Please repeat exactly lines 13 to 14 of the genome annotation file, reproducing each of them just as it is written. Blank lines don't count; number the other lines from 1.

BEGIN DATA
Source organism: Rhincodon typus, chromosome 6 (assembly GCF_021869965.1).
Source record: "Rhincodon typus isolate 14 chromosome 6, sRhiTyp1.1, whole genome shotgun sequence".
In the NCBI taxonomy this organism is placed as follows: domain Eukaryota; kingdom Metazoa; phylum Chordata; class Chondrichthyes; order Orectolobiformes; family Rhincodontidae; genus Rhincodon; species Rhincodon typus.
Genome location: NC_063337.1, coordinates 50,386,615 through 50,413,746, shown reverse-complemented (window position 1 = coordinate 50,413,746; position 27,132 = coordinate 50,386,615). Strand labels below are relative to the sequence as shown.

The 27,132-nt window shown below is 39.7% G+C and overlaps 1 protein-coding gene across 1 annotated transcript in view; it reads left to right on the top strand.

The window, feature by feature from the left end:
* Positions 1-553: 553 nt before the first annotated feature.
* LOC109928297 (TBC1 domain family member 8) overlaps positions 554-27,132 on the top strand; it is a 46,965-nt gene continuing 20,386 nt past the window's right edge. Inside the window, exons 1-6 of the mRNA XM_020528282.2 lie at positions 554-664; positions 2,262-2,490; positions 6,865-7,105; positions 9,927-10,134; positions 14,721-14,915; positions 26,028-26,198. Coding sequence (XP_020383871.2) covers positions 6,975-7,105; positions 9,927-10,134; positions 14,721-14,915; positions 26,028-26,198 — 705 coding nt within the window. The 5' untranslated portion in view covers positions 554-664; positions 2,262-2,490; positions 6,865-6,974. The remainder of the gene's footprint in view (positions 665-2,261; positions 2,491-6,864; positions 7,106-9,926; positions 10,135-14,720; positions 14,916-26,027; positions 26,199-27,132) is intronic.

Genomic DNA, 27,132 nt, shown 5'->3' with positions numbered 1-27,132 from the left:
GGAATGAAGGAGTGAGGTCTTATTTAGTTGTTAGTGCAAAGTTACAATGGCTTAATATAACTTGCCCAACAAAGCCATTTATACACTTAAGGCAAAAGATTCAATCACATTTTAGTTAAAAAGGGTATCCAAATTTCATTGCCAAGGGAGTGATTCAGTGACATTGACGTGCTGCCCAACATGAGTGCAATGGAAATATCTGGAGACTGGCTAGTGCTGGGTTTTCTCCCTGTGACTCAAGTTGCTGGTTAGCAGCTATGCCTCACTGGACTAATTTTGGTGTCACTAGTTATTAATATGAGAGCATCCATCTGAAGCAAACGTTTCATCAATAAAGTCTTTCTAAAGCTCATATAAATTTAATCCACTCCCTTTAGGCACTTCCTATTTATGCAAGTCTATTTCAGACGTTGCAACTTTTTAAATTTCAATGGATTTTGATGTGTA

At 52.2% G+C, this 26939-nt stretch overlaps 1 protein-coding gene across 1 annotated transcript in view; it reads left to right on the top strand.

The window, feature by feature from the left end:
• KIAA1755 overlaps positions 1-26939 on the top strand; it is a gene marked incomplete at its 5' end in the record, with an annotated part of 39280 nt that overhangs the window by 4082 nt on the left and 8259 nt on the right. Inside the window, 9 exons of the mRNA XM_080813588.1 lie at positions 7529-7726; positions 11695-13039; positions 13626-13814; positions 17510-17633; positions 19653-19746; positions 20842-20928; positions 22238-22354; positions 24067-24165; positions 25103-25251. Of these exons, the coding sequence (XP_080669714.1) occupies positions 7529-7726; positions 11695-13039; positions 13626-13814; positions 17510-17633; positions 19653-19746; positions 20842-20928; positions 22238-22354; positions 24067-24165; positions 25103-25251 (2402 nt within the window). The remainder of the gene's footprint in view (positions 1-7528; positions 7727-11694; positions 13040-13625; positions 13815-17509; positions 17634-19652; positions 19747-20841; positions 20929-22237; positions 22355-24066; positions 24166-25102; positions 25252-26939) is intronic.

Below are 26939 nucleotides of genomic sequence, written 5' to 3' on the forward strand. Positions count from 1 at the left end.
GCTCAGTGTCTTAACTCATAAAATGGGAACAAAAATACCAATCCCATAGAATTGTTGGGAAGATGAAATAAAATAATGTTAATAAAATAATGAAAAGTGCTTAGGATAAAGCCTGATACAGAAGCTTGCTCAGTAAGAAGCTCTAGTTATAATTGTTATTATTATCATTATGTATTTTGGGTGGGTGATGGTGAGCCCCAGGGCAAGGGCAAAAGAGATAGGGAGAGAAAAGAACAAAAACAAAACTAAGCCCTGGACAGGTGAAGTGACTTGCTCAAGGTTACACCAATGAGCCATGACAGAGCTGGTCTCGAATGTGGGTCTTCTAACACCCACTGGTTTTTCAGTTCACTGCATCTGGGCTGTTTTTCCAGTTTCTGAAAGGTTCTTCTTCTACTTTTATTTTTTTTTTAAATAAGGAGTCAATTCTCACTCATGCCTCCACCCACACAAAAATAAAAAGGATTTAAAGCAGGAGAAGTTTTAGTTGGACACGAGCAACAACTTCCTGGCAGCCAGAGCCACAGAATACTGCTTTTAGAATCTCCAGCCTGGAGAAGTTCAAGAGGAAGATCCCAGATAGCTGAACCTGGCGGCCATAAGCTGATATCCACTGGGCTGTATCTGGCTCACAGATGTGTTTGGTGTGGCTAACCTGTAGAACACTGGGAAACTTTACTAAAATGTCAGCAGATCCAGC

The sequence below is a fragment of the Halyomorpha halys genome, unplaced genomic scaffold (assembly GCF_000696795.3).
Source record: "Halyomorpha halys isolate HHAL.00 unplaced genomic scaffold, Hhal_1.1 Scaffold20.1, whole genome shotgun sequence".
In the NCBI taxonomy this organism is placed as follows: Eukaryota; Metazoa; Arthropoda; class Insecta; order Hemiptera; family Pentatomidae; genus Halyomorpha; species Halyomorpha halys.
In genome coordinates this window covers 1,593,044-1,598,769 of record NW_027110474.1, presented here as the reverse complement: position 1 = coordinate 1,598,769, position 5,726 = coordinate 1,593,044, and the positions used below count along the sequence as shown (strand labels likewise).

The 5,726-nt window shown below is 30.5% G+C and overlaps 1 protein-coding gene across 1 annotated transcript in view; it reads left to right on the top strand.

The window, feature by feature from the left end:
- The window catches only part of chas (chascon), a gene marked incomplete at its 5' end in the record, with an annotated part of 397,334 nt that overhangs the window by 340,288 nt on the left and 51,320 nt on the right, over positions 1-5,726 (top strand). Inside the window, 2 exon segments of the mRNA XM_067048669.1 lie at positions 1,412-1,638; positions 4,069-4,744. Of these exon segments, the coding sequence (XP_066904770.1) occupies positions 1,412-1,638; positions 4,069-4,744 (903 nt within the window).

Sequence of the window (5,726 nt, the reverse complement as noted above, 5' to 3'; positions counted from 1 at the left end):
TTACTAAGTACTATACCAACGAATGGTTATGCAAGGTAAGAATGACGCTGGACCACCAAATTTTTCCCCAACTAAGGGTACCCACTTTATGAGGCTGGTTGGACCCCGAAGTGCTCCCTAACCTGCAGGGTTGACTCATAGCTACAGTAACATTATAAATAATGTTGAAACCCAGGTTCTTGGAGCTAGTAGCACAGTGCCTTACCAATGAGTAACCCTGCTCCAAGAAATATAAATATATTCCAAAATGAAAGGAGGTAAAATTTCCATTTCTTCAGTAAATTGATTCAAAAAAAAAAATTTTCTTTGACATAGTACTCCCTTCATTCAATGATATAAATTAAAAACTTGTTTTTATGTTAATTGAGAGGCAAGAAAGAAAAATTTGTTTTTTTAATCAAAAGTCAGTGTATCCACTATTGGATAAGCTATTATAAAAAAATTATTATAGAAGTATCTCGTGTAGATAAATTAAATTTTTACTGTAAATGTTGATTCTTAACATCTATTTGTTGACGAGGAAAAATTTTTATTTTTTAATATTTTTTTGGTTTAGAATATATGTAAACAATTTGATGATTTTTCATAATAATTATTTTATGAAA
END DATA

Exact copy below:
• KIAA1755 overlaps positions 1-26939 on the top strand; it is a gene marked incomplete at its 5' end in the record, with an annotated part of 39280 nt that overhangs the window by 4082 nt on the left and 8259 nt on the right. Inside the window, 9 exons of the mRNA XM_080813588.1 lie at positions 7529-7726; positions 11695-13039; positions 13626-13814; positions 17510-17633; positions 19653-19746; positions 20842-20928; positions 22238-22354; positions 24067-24165; positions 25103-25251. Of these exons, the coding sequence (XP_080669714.1) occupies positions 7529-7726; positions 11695-13039; positions 13626-13814; positions 17510-17633; positions 19653-19746; positions 20842-20928; positions 22238-22354; positions 24067-24165; positions 25103-25251 (2402 nt within the window). The remainder of the gene's footprint in view (positions 1-7528; positions 7727-11694; positions 13040-13625; positions 13815-17509; positions 17634-19652; positions 19747-20841; positions 20929-22237; positions 22355-24066; positions 24166-25102; positions 25252-26939) is intronic.

Below are 26939 nucleotides of genomic sequence, written 5' to 3' on the forward strand. Positions count from 1 at the left end.